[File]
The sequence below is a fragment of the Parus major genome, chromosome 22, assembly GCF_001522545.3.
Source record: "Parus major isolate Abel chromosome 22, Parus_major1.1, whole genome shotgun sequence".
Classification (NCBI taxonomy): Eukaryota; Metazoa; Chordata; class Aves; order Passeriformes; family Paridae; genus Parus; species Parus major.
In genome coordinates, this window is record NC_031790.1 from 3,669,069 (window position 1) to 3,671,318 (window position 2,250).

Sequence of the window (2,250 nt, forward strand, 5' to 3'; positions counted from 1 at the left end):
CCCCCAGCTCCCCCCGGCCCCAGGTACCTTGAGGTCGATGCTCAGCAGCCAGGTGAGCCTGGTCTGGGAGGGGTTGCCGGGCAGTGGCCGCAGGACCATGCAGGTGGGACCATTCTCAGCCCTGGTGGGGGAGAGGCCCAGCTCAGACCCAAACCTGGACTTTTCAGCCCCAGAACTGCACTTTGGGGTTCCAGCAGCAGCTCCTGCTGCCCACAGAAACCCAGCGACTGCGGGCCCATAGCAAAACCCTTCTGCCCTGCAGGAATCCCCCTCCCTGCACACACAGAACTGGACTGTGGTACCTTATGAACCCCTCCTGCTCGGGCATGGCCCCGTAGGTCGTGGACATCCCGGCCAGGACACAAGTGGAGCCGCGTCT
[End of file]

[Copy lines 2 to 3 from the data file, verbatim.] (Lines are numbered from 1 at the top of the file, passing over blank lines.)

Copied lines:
Source record: "Parus major isolate Abel chromosome 22, Parus_major1.1, whole genome shotgun sequence".
Classification (NCBI taxonomy): Eukaryota; Metazoa; Chordata; class Aves; order Passeriformes; family Paridae; genus Parus; species Parus major.